Whether you’re searching for yourself or for someone you know, or just looking to expand your knowledge and awareness, Know the Dangers is devoted to providing the most up-to-date and relevant resources.
Printables & Downloads
One-Pagers and Fact Sheets
Social Media Toolkit
Spread awareness and promote recovery from opioid use disorder by posting to your favorite social media platform. Simply copy-and-paste one of the suggested messages below and one of the images!
It’s time. You can find treatment today. Use the Minnesota Fast-Tracker to find the best option for you. http://sud.fast-trackermn.org.
Opioid use disorder is serious but treatable. And everyone deserves to recover. Start your recovery journey today: http://sud.fast-trackermn.org.
Recovery from opioid use disorder is both real and possible…and you can start today: http://sud.fast-trackermn.org.
.@KnowtheDangers connects you with resources and lifesaving information to fight opioid use disorder to Minnesota. Learn more: knowthedangers.com.
It’s time to break down the stigma around opioid use disorder. #EndTheStigma and @knowthedangers. knowthedangers.com/stigma.
Acknowledging you need help is often the biggest hurdle. Recovery is real and in reach—don’t give up on your health. Visit knowthedangers.com.
State Opioid Response: How Minnesota is Addressing the Crisis
According to data from the Minnesota Department of Health, drug overdose deaths attributed to opioids are still at a critical high. To address this issue, the Minnesota Department of Human Services, in coordination with the Health Care Administration and the Office of Indian Policy, was awarded State Opioid Response (SOR) funds through the Substance Abuse and Mental Health Services Administration (SAMHSA). The resulting initiative is designed to increase awareness and reduce deaths related to opioid overdose through prevention, treatment and recovery. Numerous community agencies throughout the State of Minnesota are now participating in this effort.
Resources for Addressing the Opioid Crisis in Minnesota
Still looking for something? Know the Dangers recommends these resources from external sources or contact us at email@example.com to request information.
Hotlines and Helplines
Crisis Text Line
Text HOME to 741741 for free, 24/7 support
Partnership for Drug-Free Kids
Text 55753 to get support and information for your loved one struggling with substance abuse
SAMHSA’s National Helpline
1-800- 662-HELP (4357) or 1-800-487-4889 (TDD):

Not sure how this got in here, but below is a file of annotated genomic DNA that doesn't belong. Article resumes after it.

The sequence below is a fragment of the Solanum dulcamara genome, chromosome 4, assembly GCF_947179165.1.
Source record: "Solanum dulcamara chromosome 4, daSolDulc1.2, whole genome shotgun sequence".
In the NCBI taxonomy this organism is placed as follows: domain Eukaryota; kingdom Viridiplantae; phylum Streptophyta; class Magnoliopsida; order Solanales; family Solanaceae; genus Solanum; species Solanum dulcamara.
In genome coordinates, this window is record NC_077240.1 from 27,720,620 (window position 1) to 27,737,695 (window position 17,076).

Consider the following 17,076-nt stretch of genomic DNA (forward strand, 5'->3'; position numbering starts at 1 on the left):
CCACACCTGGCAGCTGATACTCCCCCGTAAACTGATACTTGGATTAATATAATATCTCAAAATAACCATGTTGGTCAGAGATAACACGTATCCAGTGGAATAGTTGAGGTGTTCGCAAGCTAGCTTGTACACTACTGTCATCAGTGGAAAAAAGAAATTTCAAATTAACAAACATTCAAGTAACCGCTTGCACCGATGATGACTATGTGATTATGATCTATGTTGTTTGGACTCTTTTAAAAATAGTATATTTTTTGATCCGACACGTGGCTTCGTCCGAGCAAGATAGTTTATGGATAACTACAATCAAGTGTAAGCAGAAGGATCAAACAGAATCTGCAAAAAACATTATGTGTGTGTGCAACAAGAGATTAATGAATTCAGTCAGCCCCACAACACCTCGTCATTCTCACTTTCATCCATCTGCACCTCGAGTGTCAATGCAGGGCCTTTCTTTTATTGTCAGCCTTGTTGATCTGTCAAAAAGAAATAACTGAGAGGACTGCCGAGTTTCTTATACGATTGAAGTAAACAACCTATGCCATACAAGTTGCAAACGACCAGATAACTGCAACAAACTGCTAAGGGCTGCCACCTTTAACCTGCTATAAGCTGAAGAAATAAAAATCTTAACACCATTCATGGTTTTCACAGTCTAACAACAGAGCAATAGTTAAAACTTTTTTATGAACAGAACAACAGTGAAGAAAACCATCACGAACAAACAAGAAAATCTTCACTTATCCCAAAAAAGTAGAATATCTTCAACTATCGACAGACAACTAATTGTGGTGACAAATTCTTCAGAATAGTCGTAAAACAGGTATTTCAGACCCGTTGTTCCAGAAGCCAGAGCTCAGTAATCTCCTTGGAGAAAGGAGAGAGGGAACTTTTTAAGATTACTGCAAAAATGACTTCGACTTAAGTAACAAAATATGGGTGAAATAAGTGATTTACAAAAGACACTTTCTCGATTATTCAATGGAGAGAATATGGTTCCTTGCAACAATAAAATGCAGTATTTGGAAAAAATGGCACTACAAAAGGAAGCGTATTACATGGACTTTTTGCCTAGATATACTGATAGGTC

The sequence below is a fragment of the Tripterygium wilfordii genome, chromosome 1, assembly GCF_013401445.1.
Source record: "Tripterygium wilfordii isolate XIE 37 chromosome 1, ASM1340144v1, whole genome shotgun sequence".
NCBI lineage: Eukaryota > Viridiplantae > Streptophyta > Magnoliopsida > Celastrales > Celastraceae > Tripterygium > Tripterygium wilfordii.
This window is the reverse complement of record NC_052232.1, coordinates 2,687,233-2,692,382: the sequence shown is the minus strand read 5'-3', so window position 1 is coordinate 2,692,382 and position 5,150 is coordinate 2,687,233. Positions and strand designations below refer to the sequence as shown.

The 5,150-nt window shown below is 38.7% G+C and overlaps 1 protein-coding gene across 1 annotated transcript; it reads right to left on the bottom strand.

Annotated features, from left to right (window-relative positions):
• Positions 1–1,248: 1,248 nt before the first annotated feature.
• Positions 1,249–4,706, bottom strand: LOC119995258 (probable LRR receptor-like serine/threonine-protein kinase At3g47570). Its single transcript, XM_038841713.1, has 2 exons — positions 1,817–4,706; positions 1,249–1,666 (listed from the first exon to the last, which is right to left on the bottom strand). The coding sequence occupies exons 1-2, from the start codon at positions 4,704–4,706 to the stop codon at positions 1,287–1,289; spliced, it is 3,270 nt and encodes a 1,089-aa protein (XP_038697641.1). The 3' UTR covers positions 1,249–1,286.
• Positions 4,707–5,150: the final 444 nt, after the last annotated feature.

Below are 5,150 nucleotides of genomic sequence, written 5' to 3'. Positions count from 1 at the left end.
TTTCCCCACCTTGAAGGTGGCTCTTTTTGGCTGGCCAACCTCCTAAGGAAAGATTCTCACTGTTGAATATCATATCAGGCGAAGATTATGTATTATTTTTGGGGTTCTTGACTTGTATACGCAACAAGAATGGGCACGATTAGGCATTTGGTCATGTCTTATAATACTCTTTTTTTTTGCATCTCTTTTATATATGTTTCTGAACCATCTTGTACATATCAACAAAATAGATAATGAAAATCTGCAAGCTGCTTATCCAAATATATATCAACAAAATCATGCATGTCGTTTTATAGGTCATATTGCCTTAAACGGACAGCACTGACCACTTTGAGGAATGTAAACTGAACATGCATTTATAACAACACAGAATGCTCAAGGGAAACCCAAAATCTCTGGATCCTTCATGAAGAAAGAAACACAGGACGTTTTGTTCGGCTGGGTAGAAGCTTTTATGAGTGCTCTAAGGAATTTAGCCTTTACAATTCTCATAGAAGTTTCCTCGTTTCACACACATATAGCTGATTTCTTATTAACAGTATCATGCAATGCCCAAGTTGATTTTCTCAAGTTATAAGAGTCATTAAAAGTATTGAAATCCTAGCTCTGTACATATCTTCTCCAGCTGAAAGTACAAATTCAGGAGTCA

SAMHSA’s National Suicide Prevention Lifeline
Opioid Overdose Prevention Toolkit (SAMHSA): https://store.samhsa.gov/shin/content//SMA16-4742/SMA16-4742.pdf
Comprehensive Resource for Families with a Teen or Young Adult Struggling with Opioid Use (Partnership for Drug-Free Kids): https://drugfree.org/wp-content/uploads/2018/04/Heroin-Fentanyl-Other-Opioids-eBook-Partnership-for-Drug-Free-Kids.pdf
Teaching Packets (NIDA): https://www.drugabuse.gov/publications/finder/t/210/TeachingPackets
One-Pagers / Flyers / Fact Sheets
Opioid Fact Sheet (CDC): https://www.cdc.gov/drugoverdose/pdf/AHA-Patient-Opioid-Factsheet-a.pdf
The Opioid Crisis – Impact on Native American Communities: https://tribalepicenters.org/wp-content/uploads/2018/03/AASTEC-opioids-fact-sheet.pdf
Best Practices for Successful Reentry for People Who Have Opioid Addiction (The National Reentry Resource Center): https://csgjusticecenter.org/wp-content/uploads/2018/12/Best-Practices-Successful-Reentry-Opioid-Addictions.pdf
A Primer on Opioids: The Critical Role of Health Education in Preventing Addiction and Saving Lives (https://www.sophe.org/resources/primeropioids-critical-role-health-educationpreventing-addiction-saving-lives/): The Society for Public Health Education’s fact sheet to promote understanding of the health education approach to the opioid epidemic.
Facing Addiction in America: The Surgeon General’s Spotlight on Opioids (https://addiction.surgeongeneral. gov/sites/default/files/Spotlight-onOpioids_09192018.pdf): Provides research, facts, and resources about the opioid epidemic and lists recommended actions to address it.
U.S. Adults with Opioid Use Disorder Living With Children: Treatment Use and Barriers to Care: KA Feder, R. Mojtabai, RJ Musci and EJ Letourneau (Department of Mental Health, Johns Hopkins Bloomberg School of Public Health)
Frequency and Associated Risk Factors of Non-Fatal Overdose Reported by Pregnant Women with Opioid Use Disorder: Sarah M. Bagley, Howard Cabral, Kelley Saia, Alyssa Brown, Christine Lloyd-Travaglini, Alexander Y. Walley and Ruth Rose-Jacos (Addiction Science & Clinical Practice)
Youth and the Opioid Epidemic: Sharon Levy, American Academy of Pediatrics
The Effects of Opioid Addiction on the Black Community: Clairmont Griffith and Bernice La France (Department of Anesthesiology, Howard University Hospital and Howard University College of Medicine), Clayton Bacchus (Inner City Family Services in Affiliation with Howard University) and Gezzer Ortega (Department of Surgery, Howard University Hospital and Howard University College of Medicine).